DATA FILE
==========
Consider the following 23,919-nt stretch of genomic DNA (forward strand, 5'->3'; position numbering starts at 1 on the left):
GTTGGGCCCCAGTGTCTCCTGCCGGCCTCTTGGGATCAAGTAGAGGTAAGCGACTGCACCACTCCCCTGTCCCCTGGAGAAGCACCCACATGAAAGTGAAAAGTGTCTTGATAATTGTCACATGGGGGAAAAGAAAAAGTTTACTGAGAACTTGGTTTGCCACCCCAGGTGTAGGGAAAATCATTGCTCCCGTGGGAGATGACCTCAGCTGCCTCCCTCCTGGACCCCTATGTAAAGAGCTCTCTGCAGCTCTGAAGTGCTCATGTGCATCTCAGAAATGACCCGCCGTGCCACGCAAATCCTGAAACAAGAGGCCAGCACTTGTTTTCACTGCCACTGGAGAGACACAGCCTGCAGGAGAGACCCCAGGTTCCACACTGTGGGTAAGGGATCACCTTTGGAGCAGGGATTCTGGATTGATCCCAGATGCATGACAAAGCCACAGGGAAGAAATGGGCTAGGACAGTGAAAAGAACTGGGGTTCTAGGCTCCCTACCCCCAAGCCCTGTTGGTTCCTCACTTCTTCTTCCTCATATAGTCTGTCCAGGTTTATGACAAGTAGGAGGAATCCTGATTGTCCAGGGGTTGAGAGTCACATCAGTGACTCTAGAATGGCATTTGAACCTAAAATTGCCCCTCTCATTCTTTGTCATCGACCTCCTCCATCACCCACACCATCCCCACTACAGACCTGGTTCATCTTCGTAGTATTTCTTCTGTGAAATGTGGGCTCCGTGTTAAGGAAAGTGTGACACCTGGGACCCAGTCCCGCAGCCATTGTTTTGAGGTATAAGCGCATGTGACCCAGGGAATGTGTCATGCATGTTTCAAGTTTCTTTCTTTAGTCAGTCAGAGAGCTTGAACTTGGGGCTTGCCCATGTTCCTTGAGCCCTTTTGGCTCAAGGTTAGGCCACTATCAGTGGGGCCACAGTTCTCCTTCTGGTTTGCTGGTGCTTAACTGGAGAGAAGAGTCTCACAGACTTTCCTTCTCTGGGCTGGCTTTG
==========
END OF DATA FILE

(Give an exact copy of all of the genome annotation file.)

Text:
Consider the following 23,919-nt stretch of genomic DNA (forward strand, 5'->3'; position numbering starts at 1 on the left):
GTTGGGCCCCAGTGTCTCCTGCCGGCCTCTTGGGATCAAGTAGAGGTAAGCGACTGCACCACTCCCCTGTCCCCTGGAGAAGCACCCACATGAAAGTGAAAAGTGTCTTGATAATTGTCACATGGGGGAAAAGAAAAAGTTTACTGAGAACTTGGTTTGCCACCCCAGGTGTAGGGAAAATCATTGCTCCCGTGGGAGATGACCTCAGCTGCCTCCCTCCTGGACCCCTATGTAAAGAGCTCTCTGCAGCTCTGAAGTGCTCATGTGCATCTCAGAAATGACCCGCCGTGCCACGCAAATCCTGAAACAAGAGGCCAGCACTTGTTTTCACTGCCACTGGAGAGACACAGCCTGCAGGAGAGACCCCAGGTTCCACACTGTGGGTAAGGGATCACCTTTGGAGCAGGGATTCTGGATTGATCCCAGATGCATGACAAAGCCACAGGGAAGAAATGGGCTAGGACAGTGAAAAGAACTGGGGTTCTAGGCTCCCTACCCCCAAGCCCTGTTGGTTCCTCACTTCTTCTTCCTCATATAGTCTGTCCAGGTTTATGACAAGTAGGAGGAATCCTGATTGTCCAGGGGTTGAGAGTCACATCAGTGACTCTAGAATGGCATTTGAACCTAAAATTGCCCCTCTCATTCTTTGTCATCGACCTCCTCCATCACCCACACCATCCCCACTACAGACCTGGTTCATCTTCGTAGTATTTCTTCTGTGAAATGTGGGCTCCGTGTTAAGGAAAGTGTGACACCTGGGACCCAGTCCCGCAGCCATTGTTTTGAGGTATAAGCGCATGTGACCCAGGGAATGTGTCATGCATGTTTCAAGTTTCTTTCTTTAGTCAGTCAGAGAGCTTGAACTTGGGGCTTGCCCATGTTCCTTGAGCCCTTTTGGCTCAAGGTTAGGCCACTATCAGTGGGGCCACAGTTCTCCTTCTGGTTTGCTGGTGCTTAACTGGAGAGAAGAGTCTCACAGACTTTCCTTCTCTGGGCTGGCTTTG